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Forests Could Be Key To Curbing Global Warming

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  • mtneuman@juno.com
    Forests Could Be Key To Curbing Global Warming ... NORWAY: March 4, 2005 OSLO - Effective control of forest fires may prove crucial in the fight against global
    Message 1 of 1 , Mar 4, 2005
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      Forests Could Be Key To Curbing Global Warming
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      NORWAY: March 4, 2005


      OSLO - Effective control of forest fires may prove crucial in the fight
      against global warming since blazes from Alaska to Indonesia spew out
      vast amounts of heat-trapping gases, Canadian foresters said on Thursday.



      "Forests are a wild card in the debate" about rising world temperatures,
      said Brian Stocks, a forest fire expert with the government-run Canadian
      Forest Service.
      Annual fire damage in countries from Russia to Canada varies hugely, and
      many of the most destructive blazes are lit by lightning in remote
      regions. But campers tipping over stoves or arsonists cause a rising
      number of preventable fires.

      Stocks told Reuters that more careful forest plantings, better
      surveillance to spot outbreaks of fires, quicker response by
      fire-fighters and education of the public could limit damage.

      Fires in Indonesia which raged for months in the late 1990s, creating
      clouds that dimmed the sun, released up to an estimated 2.6 billion
      tonnes of greenhouse gases or the equivalent of about 40 percent of world
      industrial emissions in a year.

      Trees absorb carbon dioxide as they grow and release it when they burn or
      rot. Carbon dioxide is also emitted by burning fossil fuels in cars,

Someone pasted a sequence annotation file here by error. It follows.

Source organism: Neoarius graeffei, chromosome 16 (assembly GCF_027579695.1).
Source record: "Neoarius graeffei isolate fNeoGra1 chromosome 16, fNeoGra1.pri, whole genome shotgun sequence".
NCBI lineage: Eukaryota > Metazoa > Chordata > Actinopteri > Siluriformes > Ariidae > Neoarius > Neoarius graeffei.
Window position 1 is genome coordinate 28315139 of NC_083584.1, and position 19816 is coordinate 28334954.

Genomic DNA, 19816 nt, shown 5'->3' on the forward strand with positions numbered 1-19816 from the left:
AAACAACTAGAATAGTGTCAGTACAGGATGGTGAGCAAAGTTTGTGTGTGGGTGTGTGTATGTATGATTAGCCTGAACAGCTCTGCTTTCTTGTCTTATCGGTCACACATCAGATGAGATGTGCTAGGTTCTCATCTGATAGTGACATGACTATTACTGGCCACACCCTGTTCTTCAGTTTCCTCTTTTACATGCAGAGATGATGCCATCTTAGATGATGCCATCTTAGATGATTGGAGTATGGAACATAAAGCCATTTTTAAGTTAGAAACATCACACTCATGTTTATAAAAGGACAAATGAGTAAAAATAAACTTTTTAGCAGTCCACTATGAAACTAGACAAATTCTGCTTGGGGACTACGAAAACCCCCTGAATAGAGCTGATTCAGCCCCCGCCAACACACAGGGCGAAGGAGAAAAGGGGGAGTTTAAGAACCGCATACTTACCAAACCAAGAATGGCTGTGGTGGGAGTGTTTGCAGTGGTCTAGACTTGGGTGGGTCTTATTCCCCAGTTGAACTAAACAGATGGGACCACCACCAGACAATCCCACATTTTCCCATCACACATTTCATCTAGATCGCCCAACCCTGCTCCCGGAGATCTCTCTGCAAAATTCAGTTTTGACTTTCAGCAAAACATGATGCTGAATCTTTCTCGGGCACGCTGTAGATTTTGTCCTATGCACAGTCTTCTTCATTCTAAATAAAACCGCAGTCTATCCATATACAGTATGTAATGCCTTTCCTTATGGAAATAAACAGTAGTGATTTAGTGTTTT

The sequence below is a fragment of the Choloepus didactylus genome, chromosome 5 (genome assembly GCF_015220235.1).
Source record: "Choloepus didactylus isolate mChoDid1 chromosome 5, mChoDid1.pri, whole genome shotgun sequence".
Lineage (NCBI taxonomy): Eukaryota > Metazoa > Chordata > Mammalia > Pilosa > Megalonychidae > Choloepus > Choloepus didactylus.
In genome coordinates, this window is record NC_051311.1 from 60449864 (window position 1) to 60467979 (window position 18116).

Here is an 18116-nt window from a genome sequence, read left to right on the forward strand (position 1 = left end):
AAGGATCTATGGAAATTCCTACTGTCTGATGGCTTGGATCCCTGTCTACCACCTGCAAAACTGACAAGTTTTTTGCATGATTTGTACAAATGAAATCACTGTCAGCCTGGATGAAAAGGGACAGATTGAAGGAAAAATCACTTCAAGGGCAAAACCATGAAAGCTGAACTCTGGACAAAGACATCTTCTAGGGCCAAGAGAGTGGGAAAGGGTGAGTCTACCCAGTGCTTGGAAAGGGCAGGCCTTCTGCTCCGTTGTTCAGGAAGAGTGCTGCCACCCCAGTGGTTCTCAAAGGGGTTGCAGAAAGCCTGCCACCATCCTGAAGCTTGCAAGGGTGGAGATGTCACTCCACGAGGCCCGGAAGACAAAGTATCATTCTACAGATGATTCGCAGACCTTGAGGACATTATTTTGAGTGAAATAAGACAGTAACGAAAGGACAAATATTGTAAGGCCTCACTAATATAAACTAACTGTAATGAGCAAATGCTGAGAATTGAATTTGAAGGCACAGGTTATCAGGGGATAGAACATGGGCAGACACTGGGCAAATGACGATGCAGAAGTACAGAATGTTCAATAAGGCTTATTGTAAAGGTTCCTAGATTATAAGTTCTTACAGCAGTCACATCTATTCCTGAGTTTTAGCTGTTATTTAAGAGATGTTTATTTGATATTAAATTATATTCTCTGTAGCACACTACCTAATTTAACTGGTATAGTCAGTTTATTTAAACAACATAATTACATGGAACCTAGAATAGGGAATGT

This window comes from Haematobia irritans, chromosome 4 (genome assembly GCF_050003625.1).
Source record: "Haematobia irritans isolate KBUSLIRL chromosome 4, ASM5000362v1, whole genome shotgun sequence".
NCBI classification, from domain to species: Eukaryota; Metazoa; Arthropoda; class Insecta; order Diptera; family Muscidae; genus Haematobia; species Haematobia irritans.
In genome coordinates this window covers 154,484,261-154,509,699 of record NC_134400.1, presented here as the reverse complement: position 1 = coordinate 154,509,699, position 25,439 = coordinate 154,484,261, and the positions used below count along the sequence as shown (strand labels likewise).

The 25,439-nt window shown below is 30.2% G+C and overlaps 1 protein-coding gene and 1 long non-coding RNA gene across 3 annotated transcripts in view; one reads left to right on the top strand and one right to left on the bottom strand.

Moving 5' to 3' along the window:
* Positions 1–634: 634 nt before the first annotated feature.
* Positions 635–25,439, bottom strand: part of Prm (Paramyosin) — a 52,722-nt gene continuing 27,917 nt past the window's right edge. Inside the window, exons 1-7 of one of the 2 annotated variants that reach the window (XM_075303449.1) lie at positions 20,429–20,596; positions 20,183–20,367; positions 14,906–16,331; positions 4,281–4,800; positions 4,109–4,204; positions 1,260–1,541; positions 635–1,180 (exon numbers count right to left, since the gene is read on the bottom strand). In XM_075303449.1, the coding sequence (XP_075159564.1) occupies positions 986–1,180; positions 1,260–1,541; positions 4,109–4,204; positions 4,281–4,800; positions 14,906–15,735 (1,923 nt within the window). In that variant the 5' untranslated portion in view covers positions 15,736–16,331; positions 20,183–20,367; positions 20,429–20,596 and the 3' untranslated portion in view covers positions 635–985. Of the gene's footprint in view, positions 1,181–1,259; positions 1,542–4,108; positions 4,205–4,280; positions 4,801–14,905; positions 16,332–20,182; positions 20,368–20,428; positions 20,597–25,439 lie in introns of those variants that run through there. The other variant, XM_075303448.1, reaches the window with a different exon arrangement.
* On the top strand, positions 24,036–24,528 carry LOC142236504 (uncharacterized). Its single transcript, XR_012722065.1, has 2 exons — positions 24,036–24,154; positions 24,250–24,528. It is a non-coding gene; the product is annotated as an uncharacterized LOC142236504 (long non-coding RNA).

power plants and factories, and is widely blamed for blanketing the
      planet and nudging up temperatures.

      "Individuals should do everything possible to reduce energy use," Barry
      Waito, president of the Canadian Forestry Association, said in a
      statement.

      But he also urged greater responsibility for managing forests. "Forests
      will play a central role in the extent of (climate) change future
      generations face," he said.

      Many scientists say the buildup of carbon dioxide may spur less
      predictable weather, ranging from typhoons to heat waves, drive thousands
      of species of animals and plants to extinction by 2100 and drown
      low-lying coastal areas by raising sea levels.


      BLAZES DOUBLE

      In Canada, with about 10 percent of world forests, the area burned in the
      1980s-90s roughly doubled from the 1970s, according to the National
      Forest Strategy Coalition which unites 67 groups from conservationists to
      government agencies.

      And 60 percent of Canada's 8,500 annual forest fires are caused by
      humans, according to the coalition which meets in Toronto on Thursday and
      Friday. Rain forests, like in the Amazon, are wetter and so less
      vulnerable to fire.

      Forest fires now release about 150 million tonnes of carbon dioxide a
      year in Canada, compared with a 2002 total of 730 million tonnes from
      industrial sources.

      Under the UN's Kyoto protocol, which entered into force last month
      despite a US pullout, developed countries are meant to cut their
      industrial emissions of greenhouse gases by 5.2 percent below 1990 levels
      by 2008-12.

      They are allowed to plant trees to help meet the goals, in addition to
      curbing use of fossil fuels and shifting to clean energy like wind or
      solar power.



      Story by Alister Doyle


      REUTERS NEWS SERVICE
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